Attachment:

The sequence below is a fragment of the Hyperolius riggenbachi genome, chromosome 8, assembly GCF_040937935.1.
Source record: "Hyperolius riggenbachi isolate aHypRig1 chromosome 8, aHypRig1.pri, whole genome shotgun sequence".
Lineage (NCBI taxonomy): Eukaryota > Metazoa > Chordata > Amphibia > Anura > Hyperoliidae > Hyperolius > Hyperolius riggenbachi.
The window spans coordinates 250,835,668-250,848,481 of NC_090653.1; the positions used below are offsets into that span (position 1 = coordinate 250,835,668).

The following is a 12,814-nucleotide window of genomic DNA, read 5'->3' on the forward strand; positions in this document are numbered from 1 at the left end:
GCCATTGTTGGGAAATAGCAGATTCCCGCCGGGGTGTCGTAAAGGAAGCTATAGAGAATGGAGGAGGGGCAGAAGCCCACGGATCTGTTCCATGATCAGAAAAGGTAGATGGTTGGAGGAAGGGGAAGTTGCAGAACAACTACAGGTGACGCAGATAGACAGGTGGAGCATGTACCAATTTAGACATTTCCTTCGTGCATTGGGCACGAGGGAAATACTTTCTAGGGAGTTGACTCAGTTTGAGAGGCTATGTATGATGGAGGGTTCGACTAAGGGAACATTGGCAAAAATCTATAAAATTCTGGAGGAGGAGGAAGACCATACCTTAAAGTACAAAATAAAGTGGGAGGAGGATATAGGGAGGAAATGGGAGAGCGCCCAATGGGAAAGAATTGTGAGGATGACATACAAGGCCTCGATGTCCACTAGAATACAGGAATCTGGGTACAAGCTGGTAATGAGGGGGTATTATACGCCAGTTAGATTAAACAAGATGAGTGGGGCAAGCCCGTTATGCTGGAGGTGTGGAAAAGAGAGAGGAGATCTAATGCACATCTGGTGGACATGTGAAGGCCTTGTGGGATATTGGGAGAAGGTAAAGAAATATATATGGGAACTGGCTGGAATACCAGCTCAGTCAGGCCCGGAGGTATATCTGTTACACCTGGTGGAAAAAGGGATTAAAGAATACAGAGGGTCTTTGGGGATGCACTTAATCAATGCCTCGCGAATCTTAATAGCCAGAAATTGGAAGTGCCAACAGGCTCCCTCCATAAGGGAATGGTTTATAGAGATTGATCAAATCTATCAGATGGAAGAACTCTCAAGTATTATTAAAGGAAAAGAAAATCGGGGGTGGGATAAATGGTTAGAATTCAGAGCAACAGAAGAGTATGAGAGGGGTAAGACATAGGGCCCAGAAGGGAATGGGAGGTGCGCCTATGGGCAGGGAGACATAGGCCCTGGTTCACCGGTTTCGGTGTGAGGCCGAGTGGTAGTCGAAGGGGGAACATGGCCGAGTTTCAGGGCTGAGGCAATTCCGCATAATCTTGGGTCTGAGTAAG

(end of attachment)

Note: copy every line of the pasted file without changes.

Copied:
The sequence below is a fragment of the Hyperolius riggenbachi genome, chromosome 8, assembly GCF_040937935.1.
Source record: "Hyperolius riggenbachi isolate aHypRig1 chromosome 8, aHypRig1.pri, whole genome shotgun sequence".
Lineage (NCBI taxonomy): Eukaryota > Metazoa > Chordata > Amphibia > Anura > Hyperoliidae > Hyperolius > Hyperolius riggenbachi.
The window spans coordinates 250,835,668-250,848,481 of NC_090653.1; the positions used below are offsets into that span (position 1 = coordinate 250,835,668).

The following is a 12,814-nucleotide window of genomic DNA, read 5'->3' on the forward strand; positions in this document are numbered from 1 at the left end:
GCCATTGTTGGGAAATAGCAGATTCCCGCCGGGGTGTCGTAAAGGAAGCTATAGAGAATGGAGGAGGGGCAGAAGCCCACGGATCTGTTCCATGATCAGAAAAGGTAGATGGTTGGAGGAAGGGGAAGTTGCAGAACAACTACAGGTGACGCAGATAGACAGGTGGAGCATGTACCAATTTAGACATTTCCTTCGTGCATTGGGCACGAGGGAAATACTTTCTAGGGAGTTGACTCAGTTTGAGAGGCTATGTATGATGGAGGGTTCGACTAAGGGAACATTGGCAAAAATCTATAAAATTCTGGAGGAGGAGGAAGACCATACCTTAAAGTACAAAATAAAGTGGGAGGAGGATATAGGGAGGAAATGGGAGAGCGCCCAATGGGAAAGAATTGTGAGGATGACATACAAGGCCTCGATGTCCACTAGAATACAGGAATCTGGGTACAAGCTGGTAATGAGGGGGTATTATACGCCAGTTAGATTAAACAAGATGAGTGGGGCAAGCCCGTTATGCTGGAGGTGTGGAAAAGAGAGAGGAGATCTAATGCACATCTGGTGGACATGTGAAGGCCTTGTGGGATATTGGGAGAAGGTAAAGAAATATATATGGGAACTGGCTGGAATACCAGCTCAGTCAGGCCCGGAGGTATATCTGTTACACCTGGTGGAAAAAGGGATTAAAGAATACAGAGGGTCTTTGGGGATGCACTTAATCAATGCCTCGCGAATCTTAATAGCCAGAAATTGGAAGTGCCAACAGGCTCCCTCCATAAGGGAATGGTTTATAGAGATTGATCAAATCTATCAGATGGAAGAACTCTCAAGTATTATTAAAGGAAAAGAAAATCGGGGGTGGGATAAATGGTTAGAATTCAGAGCAACAGAAGAGTATGAGAGGGGTAAGACATAGGGCCCAGAAGGGAATGGGAGGTGCGCCTATGGGCAGGGAGACATAGGCCCTGGTTCACCGGTTTCGGTGTGAGGCCGAGTGGTAGTCGAAGGGGGAACATGGCCGAGTTTCAGGGCTGAGGCAATTCCGCATAATCTTGGGTCTGAGTAAG